HSCW Illustrations

- MSSOFT - Opening screen of the OH5IY MSSOFT program, the most-used shower prediction and planning program. The MSSOFT program also includes a HSCW keying program. See the 'FAQ' and 'Semi-Technical FAQ' for other comments, or download this program at:

OH5IY's MS Page

- MSSOFT - Typical screen using the OH5IY MSSOFT program for predictions and times for the 1997 Quadrantids meteor shower. This program gives predicted peak times, optimum effectivity in various directions, antenna offset and elevation, the histories of some showers, and other things. See the 'FAQ' and 'Semi-Technical FAQ' for other comments, or download this program at:


- MSDSP - Screen shot of older version (V 0.51) of the 9A4GL MS_DSP transmit-receive program, set up for a schedule between WD8KVD and KO0U/1. Note the 'ping' with QSB in the receive buffer (over the arrow). The newer versions of MSDSP have a number of new features and a slightly different screen. See the 'FAQ', 'Semi-Technical FAQ', and the 'MSDSP Operating Tips' for more information. Download the latest version of this program at:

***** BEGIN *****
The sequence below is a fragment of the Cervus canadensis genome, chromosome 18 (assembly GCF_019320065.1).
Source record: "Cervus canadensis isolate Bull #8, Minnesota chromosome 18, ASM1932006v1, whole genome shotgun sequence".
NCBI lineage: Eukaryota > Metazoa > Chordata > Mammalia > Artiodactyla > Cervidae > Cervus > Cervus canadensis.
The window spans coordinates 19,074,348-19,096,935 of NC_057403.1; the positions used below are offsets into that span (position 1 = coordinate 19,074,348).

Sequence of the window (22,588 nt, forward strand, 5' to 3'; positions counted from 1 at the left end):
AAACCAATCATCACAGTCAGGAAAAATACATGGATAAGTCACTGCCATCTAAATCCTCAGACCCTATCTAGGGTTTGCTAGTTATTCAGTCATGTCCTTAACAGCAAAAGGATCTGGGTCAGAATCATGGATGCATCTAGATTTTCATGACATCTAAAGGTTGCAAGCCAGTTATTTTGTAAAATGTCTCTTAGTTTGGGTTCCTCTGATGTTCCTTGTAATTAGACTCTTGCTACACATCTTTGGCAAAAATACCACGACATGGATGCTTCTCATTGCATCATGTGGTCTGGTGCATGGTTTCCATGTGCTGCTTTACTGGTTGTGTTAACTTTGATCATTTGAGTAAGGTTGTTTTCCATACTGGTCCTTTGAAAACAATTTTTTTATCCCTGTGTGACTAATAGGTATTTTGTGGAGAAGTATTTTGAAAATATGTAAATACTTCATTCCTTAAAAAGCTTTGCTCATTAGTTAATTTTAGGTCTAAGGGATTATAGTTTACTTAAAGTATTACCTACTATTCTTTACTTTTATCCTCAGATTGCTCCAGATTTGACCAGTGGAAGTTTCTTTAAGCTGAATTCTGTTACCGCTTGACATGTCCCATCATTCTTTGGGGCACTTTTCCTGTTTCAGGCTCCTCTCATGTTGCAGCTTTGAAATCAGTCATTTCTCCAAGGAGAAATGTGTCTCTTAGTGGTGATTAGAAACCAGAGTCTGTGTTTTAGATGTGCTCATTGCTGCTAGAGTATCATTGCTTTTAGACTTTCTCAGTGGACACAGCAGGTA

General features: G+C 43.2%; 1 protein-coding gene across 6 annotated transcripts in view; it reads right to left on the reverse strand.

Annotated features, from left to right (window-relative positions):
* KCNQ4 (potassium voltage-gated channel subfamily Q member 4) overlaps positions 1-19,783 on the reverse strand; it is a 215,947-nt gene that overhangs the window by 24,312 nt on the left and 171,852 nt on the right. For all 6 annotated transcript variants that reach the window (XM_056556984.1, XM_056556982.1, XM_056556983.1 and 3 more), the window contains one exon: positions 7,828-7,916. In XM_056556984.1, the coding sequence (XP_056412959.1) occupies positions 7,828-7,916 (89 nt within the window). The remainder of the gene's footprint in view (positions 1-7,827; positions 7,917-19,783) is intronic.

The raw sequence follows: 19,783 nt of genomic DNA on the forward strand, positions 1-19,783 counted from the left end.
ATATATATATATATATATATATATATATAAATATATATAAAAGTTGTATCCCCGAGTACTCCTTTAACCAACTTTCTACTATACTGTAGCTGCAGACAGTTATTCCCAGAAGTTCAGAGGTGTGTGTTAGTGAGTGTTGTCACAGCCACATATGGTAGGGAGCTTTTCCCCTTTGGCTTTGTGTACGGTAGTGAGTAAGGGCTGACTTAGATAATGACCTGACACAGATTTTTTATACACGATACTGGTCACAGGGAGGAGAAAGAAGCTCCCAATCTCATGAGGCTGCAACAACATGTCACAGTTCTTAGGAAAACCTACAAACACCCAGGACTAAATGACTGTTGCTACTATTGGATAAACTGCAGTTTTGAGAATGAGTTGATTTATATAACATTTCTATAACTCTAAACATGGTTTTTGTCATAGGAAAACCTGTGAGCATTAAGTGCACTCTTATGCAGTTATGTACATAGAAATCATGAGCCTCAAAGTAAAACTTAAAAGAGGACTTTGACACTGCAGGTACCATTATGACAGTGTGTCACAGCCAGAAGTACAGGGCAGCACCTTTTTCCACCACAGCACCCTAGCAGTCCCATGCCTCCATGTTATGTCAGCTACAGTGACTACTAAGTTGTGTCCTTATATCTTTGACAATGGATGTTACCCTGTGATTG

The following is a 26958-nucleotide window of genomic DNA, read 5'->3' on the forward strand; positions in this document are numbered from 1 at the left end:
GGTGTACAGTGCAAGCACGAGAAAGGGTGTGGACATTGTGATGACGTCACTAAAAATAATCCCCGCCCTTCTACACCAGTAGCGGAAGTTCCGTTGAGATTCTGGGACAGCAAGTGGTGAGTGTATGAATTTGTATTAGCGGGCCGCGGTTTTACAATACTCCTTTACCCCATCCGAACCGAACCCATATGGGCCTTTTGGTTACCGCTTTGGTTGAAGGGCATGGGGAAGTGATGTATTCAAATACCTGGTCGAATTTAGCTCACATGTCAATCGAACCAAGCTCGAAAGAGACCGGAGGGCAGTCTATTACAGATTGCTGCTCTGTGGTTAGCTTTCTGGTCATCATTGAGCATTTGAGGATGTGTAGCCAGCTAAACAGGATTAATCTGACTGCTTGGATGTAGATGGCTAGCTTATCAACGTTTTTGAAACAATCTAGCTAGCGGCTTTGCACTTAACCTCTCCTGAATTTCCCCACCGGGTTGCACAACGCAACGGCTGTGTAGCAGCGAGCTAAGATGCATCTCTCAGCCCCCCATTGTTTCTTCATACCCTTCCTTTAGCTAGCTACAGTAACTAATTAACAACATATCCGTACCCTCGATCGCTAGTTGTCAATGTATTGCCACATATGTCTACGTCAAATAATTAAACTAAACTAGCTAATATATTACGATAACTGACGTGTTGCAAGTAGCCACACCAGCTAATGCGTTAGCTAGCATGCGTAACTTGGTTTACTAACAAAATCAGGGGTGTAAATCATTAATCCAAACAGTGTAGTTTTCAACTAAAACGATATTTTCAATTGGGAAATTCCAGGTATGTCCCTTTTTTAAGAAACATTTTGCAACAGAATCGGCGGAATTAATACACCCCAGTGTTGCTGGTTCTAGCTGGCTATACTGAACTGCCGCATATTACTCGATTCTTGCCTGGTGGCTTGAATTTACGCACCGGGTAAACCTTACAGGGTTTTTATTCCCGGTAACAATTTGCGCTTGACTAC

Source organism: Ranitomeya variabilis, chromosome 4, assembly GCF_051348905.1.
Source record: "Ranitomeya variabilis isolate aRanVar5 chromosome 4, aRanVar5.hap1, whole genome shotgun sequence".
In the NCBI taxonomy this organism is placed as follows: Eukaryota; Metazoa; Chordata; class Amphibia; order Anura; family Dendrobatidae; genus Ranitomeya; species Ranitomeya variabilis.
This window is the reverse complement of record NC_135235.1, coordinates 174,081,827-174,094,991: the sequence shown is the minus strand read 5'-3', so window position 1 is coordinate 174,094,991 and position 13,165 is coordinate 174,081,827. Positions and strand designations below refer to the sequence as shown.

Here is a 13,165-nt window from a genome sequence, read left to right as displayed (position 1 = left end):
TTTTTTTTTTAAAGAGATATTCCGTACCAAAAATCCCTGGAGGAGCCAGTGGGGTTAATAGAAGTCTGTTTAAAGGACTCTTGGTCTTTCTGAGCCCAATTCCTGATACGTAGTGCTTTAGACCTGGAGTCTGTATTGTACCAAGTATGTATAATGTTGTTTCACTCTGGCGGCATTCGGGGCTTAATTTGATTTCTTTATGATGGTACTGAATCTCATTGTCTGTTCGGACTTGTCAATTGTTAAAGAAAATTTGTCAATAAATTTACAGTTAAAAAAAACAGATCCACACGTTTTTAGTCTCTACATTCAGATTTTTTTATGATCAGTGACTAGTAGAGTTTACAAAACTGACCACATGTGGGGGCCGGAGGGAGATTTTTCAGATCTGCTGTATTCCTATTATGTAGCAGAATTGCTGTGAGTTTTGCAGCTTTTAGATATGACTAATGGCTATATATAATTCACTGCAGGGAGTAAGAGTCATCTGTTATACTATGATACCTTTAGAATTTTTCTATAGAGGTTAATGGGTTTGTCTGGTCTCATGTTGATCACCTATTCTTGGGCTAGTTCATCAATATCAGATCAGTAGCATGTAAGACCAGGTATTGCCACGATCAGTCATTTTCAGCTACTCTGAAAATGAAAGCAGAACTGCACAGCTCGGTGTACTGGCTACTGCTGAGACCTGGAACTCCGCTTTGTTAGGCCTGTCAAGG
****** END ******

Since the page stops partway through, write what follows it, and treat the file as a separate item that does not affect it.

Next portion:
- Screen shot of SBMS, by DL3JIN. This is a receive-only HSCW program and works very nicely. See the 'FAQ' and 'Semi-Technical FAQ' for more, or download this (and other) programs at:

Down load SBMS from here

- Look at the extreme QSB on this HSCW signal. If you have operated SSB MS during the peak of one of the major showers and happened to catch a good burst while monitoring 144.200, you have undoubtedly noticed the extreme flutter on some of the signals. There have been discussions in the past as to whether this was caused by QSB on one overdense burst, or if it was caused by several bursts overlapping in time and coverage.

As you may have noticed from decoding HSCW pings, this extreme "picket fencing" flutter is actually quite common on pings and bursts. The probable reason for this extreme QSB is because while the maximum ionization is at the head of the trail, on an overdense burst a major part of the column is ionized heavily enough to reflect the signal. The head of the column is very rapidly moving, while farther back the ionization is expanding and beginning to dissipate. Depending upon the angle of the entering meteor (as viewed by the two stations), the reflected wave will alternatively add and subtract (constructive and destructive inter- ference), as the phase varies due to the apparent motion of the head of the ionized trail.

The screen shot covers about 15 seconds, with the big peaks being about 0.4 seconds apart. It occurred on 12 April 1998 on W8WN, during a 10,000 lpm daily HSCW schedule with KO0U.